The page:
Developments in Priestly Discernment Program prompts growth in number and attention to discernment.


This academic year issues a crop of faces for the Priestly Discernment Program, as it welcomes an influx of freshman members and begins its second year under the guidance of director the Rev. Gregory Plow, TOR.

In a recent interview, Plow described his experience as director of the PDP as “one of admiration of the young men in the program who have a sincerely dedicated heart for God.”

At the beginning of the year, the program had 20 returning and 19 new students — 14 of whom are freshmen.  Plow attributes this growth to the Holy Spirit and the program’s new partnership with the admissions department in which Plow, new associate director the Rev. Jonathan McElhone, TOR or Lucia Bortz, administrative assistant of the program, meet with every prospective student who is interested in the program.

Plow stressed the importance for young men in the program to have a meaningful relationship with God in the person of Jesus Christ and with the fire-filled love of the Holy Spirit.

“This love is evidenced by the program’s use for last year’s share group of the 14-part ‘Wild Goose is Loose’ series on the Holy Spirit by Fr. Dave Pivonka, TOR,” said Plow.  “As a follow-up, all the current PDP households’ student-leadership was supportive of making FUS’s Born in the Spirit retreat our PDP retreat for the Fall semester.”

According to Plow, “Along with the men’s unified front for attending every FOP two years running, these things demonstrate a great openness to the Holy Spirit that has animated the exercise of their faith, and this passion yields a zeal for God, his Church and ministry to all God’s people.  This makes for a more joyful, effective and holy priest.”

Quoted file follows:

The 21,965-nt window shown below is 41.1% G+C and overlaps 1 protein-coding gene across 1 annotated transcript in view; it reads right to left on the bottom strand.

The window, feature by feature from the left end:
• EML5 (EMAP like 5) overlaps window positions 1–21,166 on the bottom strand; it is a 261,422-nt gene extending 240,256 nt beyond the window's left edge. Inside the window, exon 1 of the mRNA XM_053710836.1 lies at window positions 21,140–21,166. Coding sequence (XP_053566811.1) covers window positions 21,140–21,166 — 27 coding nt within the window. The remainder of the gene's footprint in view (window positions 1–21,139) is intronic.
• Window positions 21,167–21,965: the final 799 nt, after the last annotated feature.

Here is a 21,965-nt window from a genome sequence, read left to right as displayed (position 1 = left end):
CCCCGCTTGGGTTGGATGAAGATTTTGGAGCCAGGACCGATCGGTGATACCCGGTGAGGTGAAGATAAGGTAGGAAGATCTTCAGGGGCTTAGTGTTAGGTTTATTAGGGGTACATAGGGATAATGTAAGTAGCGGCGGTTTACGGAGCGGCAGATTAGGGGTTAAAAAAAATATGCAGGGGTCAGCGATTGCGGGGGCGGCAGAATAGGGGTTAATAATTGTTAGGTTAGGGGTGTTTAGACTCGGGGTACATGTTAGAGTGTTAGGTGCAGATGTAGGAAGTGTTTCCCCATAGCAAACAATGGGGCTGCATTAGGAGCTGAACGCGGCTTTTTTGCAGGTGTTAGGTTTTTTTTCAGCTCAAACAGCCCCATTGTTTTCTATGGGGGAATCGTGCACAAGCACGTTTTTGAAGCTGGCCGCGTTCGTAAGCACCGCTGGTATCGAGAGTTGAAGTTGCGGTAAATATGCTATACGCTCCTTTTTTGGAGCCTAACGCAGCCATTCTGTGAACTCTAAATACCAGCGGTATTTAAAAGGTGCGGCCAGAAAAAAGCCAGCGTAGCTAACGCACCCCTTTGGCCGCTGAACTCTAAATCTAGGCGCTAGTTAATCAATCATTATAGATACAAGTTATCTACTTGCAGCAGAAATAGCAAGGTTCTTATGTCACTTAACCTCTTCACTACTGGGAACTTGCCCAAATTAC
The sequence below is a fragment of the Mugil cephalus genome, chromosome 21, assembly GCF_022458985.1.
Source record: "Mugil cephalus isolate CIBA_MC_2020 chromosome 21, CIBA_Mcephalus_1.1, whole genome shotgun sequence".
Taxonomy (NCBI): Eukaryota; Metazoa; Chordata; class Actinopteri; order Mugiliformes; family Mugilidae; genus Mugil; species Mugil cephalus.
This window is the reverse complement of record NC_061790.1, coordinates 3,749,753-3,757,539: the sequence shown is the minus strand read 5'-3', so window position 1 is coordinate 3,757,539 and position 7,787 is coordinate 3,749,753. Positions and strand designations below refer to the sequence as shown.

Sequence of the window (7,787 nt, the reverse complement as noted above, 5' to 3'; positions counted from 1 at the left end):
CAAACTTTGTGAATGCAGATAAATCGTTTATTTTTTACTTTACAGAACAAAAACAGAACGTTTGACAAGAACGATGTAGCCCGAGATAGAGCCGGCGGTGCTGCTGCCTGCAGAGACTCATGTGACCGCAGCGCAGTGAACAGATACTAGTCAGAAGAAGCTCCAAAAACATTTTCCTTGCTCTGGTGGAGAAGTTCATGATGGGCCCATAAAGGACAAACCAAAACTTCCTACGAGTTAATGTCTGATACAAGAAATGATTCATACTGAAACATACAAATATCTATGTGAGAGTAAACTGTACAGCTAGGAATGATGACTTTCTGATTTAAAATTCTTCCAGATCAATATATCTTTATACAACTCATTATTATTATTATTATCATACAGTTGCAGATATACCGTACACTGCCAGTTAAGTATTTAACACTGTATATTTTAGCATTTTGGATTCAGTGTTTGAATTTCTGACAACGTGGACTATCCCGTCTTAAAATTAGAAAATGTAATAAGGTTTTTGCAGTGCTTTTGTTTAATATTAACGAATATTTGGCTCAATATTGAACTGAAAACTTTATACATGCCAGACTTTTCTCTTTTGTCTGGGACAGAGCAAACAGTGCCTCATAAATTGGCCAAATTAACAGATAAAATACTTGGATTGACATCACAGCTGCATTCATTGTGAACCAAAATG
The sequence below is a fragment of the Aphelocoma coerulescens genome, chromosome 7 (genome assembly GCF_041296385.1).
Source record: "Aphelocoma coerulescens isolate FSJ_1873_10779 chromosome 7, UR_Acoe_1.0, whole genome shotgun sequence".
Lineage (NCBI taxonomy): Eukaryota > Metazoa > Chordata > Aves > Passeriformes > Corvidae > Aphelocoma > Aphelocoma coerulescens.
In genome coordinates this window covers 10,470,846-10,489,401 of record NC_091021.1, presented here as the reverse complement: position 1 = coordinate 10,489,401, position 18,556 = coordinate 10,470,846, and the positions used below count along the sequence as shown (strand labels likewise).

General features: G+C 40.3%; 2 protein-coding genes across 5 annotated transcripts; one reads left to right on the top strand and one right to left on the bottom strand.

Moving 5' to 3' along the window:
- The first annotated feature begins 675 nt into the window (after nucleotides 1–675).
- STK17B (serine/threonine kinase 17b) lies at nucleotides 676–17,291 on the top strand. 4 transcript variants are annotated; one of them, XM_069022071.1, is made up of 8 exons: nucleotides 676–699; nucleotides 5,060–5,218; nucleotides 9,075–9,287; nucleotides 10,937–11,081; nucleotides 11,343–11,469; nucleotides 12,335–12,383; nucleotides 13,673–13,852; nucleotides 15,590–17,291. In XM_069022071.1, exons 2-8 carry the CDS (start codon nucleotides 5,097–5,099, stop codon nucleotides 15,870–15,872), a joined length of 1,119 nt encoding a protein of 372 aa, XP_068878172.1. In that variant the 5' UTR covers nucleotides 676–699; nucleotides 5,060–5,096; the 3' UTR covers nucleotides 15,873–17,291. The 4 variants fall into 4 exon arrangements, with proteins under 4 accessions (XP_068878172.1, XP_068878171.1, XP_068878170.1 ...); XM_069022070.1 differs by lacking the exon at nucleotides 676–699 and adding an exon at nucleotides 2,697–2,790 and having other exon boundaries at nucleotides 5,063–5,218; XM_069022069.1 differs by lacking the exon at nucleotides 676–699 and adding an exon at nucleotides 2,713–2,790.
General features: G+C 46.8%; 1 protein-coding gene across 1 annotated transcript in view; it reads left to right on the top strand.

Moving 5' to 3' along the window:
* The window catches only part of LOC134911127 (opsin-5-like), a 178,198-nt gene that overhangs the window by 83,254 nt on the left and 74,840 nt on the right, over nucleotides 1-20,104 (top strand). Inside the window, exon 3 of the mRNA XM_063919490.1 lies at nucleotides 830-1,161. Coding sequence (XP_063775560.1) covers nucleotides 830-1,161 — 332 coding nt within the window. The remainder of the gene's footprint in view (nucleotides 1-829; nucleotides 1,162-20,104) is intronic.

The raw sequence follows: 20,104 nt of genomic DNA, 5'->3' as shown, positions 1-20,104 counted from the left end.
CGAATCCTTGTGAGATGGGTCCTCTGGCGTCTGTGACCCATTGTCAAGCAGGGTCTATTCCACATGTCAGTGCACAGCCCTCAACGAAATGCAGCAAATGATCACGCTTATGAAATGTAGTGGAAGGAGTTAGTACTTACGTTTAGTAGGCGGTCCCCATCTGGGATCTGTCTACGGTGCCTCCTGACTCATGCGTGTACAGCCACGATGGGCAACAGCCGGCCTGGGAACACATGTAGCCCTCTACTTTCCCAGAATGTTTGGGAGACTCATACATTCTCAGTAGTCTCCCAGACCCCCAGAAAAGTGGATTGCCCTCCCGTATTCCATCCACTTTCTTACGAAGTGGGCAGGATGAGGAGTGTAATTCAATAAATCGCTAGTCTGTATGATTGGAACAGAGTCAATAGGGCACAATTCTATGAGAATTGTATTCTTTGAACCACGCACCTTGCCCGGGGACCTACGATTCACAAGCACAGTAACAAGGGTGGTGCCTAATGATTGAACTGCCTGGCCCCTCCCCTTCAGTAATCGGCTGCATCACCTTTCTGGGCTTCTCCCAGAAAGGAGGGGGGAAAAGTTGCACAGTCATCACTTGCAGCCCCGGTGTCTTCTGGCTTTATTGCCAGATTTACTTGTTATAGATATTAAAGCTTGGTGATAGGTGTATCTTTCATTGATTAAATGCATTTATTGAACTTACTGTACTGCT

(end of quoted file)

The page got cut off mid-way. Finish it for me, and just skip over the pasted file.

Isaiah Schick, coordinator of upperclassmen Koinonia household and a member of the program since his freshman year, referenced the impact of the new admissions process.  “I’m excited about the way the program is moving under the current leadership,” he said. “I think the quality of the men in the program has increased, and I’m eager to see how much they will grow because I think there are more opportunities for growth now than when I was a freshman.”

Schick described his greatest benefit from the program as “an overall maturation process of personal and spiritual development that I’m uncertain I would have made without the structure of the program.”

Among other aspects, “the brotherhood, commitments, expectations and formation meetings are very conducive to the healing and growth you need for any vocation, but especially a priestly vocation,” said Schick.

Freshmen Cader Coleman and Andrew Joy both agreed that living in a like-minded environment is crucial for discernment.

“What attracted me to the program was the community and prayer life,” Coleman said. “As I discern God’s calling for me, it’s incredibly important for me to be around other men discerning the priesthood because it can often become very difficult and distracting if everyone around you has a different mindset.”

Joy said that he chose Franciscan because of its focus on Christ and the teachings of the Church and added that having the program on campus enhances this “because it affects everyone on campus. The fact that the men are part of the life of the university shapes everything else because as priests you are often thrust into society. As you are branching out and transitioning in college, this can form you to become a better priest in the future.”

Coleman said, “There are always sacrifices that you need to make in order to really commit yourself to the Lord and to discernment, but that in itself is freeing.”

As the program continues forward, Plow said, “By God’s grace, I see the PDP growing not only in number, but also — and more importantly — in attention to discernment and formation for the vocation of the priesthood: to love and serve Christ and his Church.”